A Countervailing Member Trading Agreement (CMTA) is an agreement whereby an investor can enter into derivatives transactions with a limited number of different brokers, but can then consolidate those trades with a single clearing broker at the end of the trading day. As part of a countervailing member trading agreement (CMTA), several brokers also enter into an agreement for only one of them to trade for a single client, whether or not the client enters derivatives transactions with all brokers. With this agreement, an individual investor may have commercial relationships with many brokers at once, but all the trades of different brokers are settled by a single brokerage company. A CMTA is an agreement between different brokers to allow and settle the trades of all brokers involved through a single broker. As an investor can have relationships with several brokers, they can launch trades with several of them at the same time. But when it comes time to remove these trades, they can stand out with only one broker. Without the countervailing member trading agreement, the investor would make transactions with different brokers and the trades would be clear to several brokers. This can be complicated and time-consuming when it comes to closing positions. With a CMTA on site, one of the brokers will present all trades to the clearing house for settlement. The terms of the typical clearing agreement allow an investor to explore investment options through a number of different brokers. The use of multiple brokers can occur due to several factors. A particular broker may have expertise with a particular sector of one market, while another broker may be considered more competent with options or shares related to another market.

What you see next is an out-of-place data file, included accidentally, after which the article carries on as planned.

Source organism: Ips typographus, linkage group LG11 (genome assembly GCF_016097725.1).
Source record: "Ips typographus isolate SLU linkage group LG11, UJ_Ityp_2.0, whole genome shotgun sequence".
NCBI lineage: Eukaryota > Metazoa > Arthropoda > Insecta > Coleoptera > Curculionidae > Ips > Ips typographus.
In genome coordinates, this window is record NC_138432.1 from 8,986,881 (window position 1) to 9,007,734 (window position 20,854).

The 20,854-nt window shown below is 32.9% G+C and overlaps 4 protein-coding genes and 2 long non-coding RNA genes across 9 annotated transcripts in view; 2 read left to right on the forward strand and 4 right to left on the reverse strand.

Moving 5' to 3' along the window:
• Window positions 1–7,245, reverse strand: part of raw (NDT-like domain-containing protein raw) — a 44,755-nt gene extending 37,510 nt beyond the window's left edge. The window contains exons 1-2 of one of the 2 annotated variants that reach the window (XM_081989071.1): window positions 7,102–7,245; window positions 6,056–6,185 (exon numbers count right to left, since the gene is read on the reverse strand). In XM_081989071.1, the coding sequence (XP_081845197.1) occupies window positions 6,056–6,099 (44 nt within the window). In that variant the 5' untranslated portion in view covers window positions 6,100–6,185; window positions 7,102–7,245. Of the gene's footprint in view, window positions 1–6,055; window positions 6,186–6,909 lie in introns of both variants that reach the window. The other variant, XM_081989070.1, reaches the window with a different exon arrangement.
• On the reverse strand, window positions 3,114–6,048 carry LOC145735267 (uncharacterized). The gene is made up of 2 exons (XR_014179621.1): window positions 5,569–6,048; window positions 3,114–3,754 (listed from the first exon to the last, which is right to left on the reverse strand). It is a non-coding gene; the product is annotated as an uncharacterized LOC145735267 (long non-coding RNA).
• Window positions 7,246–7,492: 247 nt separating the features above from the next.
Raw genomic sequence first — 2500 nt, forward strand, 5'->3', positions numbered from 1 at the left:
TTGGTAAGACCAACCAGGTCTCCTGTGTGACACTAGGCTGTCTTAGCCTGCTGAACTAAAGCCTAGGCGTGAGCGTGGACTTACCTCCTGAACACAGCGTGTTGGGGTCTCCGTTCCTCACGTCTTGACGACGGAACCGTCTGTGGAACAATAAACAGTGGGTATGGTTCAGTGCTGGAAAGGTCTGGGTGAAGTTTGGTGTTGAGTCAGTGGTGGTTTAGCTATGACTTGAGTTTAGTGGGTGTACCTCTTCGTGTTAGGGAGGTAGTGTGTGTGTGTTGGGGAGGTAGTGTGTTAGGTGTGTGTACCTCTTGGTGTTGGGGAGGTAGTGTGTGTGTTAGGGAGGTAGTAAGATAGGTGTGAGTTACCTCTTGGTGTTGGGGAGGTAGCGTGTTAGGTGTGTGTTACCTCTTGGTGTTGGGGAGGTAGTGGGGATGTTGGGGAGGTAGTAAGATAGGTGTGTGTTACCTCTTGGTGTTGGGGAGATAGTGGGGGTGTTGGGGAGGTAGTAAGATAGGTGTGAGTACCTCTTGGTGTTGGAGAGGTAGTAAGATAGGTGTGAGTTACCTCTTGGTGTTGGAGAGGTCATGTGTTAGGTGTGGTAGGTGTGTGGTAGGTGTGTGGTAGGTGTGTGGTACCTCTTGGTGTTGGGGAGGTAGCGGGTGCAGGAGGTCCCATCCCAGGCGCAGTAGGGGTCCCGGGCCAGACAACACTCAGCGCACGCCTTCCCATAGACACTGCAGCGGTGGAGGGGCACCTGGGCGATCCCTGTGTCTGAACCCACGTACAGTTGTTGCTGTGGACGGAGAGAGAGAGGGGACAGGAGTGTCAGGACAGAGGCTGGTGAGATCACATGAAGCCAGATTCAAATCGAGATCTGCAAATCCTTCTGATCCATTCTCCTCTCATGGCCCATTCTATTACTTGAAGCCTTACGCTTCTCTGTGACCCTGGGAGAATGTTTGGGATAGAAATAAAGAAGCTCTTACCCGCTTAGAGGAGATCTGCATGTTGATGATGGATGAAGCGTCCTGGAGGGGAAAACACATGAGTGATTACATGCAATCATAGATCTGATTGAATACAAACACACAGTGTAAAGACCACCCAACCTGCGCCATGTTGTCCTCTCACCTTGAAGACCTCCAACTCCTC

For an investor who wants to create a diversified equity portfolio, using the expertise of different brokers can be an effective strategy. Compensation is necessary to compensate for all purchase and sale orders that are traded on the market. Compensation offers smoother and faster markets, as the parties transfer to the clearing company and not to all the parties with whom they have negotiated. First, the CCO`s member transfer process (“CMTA”) allows a compensator member who completes a securities options contract (i.e. the performance countervailing member) to send the trade directly through oCC to another countervailing member for customs clearance and settlement (i.e., the carrying trimer member).  As part of the CMTA process, a countervailing-exporting member may send options transactions directly to the omnibus accounts of a pallor member with OCC for settlement and settlement, without providing information on the specific accounts to which trading should be allocated. Second, a broker may, as part of the “give-up” process, make a transaction on a stock market and assign that transaction to the omnibus account of a countervailing member. In particular, a broker who is not a countervailing member of the OCC may trade a client in client transactions and then “abandon” trading with the client`s countervailing broker who must be a countervailing member of the CCO, without identifying the client for whom the transaction was made. Similarly, a trading window within a compensatory member group can conduct a non-customer trade and send it to a compensatory member`s omnibus business account without clearly identifying the account to which the trading is to be allocated.  Finally, a broker who participates in a joint back-office agreement with a compensatory member could conduct a non-client trading that ends directly on a compensatory member`s omnibus business account.